If you think that Wednesday’s vote by the Senate Foreign Relations Committee supporting limited military strikes in Syria signals that Congress is ready to go along with the White House plan for punishing Bashar al-Assad’s government, think again. This morning’s Milwaukee Journal Sentinel reports that as of today, no one in the Wisconsin congressional delegation favors attacking Syria. The ideologically diverse Wisconsin delegation is probably a better indicator of legislative sentiment on the issue than the membership of the foreign relations committee is.
Kentucky Senator Rand Paul made the most salient political point concerning Syria during hearings this week when he observed that thousands of calls are flooding into Senate offices about the President’s plan, and virtually none of them supports it. Surveys of public opinion by Pew Research and theWashington Post indicate strong opposition to the idea of using military strikes to punish Assad’s use of chemical weapons against his own people.
The reason most respondents say they oppose military action is that they doubt limited strikes will make a difference, and they fear that America will become embroiled in yet another Middle East quagmire. So the Obama Administration’s strenuous efforts to demonstrate that Assad’s forces are guilty of war crimes are almost beside the point. The real issue is that most voters don’t think it is wise to continuously re-inject U.S. military power into the affairs of a region that has already claimed thousands of U.S. lives and trillions of taxpayer dollars since the 9-11 attacks. Obama won the White House by promising to get American forces out of the Middle East, and that is still what the electorate wants.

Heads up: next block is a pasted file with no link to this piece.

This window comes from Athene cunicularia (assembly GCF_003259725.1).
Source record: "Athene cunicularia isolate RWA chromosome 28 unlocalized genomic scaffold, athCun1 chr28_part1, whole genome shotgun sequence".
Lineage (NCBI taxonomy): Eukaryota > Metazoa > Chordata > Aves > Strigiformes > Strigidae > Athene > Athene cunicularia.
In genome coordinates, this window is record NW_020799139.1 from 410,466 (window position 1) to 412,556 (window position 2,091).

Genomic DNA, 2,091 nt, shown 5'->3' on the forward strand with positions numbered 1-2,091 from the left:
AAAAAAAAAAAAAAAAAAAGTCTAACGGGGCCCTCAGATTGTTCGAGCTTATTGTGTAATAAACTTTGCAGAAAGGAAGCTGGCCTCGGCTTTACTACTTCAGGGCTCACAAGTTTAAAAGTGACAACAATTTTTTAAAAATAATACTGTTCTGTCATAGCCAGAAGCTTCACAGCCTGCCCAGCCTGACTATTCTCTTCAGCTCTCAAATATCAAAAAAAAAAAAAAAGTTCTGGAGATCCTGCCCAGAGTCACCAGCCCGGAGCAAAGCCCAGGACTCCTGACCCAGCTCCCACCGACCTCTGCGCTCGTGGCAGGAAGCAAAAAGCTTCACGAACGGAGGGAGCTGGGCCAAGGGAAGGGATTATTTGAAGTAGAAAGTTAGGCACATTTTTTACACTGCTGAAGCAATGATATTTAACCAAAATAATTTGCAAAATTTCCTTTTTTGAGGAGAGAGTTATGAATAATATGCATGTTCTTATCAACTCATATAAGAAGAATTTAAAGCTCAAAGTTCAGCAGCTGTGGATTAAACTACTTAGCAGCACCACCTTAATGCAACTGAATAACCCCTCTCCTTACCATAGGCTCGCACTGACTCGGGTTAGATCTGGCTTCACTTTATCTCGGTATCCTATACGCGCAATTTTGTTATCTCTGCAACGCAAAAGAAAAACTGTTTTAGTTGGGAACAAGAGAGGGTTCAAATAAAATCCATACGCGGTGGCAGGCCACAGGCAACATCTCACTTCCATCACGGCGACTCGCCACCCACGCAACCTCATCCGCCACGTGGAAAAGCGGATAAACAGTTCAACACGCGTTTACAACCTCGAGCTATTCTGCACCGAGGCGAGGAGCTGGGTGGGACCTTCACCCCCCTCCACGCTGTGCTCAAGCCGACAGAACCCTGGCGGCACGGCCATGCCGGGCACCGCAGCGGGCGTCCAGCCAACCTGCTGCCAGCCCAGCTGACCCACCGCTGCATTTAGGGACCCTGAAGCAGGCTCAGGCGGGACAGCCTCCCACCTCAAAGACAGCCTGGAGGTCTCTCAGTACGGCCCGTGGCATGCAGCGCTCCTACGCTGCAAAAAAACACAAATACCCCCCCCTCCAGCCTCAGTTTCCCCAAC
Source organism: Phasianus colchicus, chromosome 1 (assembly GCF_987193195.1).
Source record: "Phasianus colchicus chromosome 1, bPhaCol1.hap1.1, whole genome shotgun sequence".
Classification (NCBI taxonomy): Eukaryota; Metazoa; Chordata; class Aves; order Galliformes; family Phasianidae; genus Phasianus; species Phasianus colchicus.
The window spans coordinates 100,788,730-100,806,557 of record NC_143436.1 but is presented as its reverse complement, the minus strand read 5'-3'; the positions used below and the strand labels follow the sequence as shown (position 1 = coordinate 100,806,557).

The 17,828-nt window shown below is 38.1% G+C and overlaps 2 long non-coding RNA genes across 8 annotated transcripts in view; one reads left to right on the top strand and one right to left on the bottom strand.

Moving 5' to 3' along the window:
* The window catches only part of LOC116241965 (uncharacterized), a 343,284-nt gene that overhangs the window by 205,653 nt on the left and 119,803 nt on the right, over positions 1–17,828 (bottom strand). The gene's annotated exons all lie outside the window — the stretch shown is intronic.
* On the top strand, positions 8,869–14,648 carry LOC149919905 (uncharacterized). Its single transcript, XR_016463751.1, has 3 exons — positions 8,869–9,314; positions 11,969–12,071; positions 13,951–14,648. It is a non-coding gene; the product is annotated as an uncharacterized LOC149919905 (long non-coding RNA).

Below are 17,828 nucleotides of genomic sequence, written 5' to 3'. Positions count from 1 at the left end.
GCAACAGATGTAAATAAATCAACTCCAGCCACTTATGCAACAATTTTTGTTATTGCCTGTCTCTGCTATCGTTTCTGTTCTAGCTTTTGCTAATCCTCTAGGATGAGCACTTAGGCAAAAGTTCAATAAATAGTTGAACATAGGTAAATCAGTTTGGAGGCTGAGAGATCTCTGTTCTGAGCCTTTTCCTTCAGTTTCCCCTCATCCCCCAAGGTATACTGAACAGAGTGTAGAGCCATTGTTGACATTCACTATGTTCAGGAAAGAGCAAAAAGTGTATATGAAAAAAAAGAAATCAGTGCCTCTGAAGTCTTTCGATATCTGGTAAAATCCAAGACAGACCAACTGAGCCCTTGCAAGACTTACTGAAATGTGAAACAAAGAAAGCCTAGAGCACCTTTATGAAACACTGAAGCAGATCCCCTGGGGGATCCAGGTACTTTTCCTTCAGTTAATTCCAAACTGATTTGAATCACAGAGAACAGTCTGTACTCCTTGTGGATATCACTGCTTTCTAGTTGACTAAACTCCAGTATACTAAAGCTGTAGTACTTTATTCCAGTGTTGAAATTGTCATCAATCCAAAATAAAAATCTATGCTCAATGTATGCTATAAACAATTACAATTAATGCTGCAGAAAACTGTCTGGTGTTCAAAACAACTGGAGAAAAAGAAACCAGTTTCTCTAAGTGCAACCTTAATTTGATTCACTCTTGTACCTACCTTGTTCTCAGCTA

Since the administration can’t prove that any U.S. military action in Syria can be kept limited or positively impact the situation on the ground, it is likely that legislative sentiment for attacking Assad’s forces has already peaked. Unless Assad perpetrates some new outrage, congressional misgivings about intervening in Syria are likely to grow right up to the point when both chambers vote on the resolution that would authorize presidential action. Thus, a majority of members probably will cast votes reflecting the views of their constituents who oppose military action, and the resolution will be defeated.
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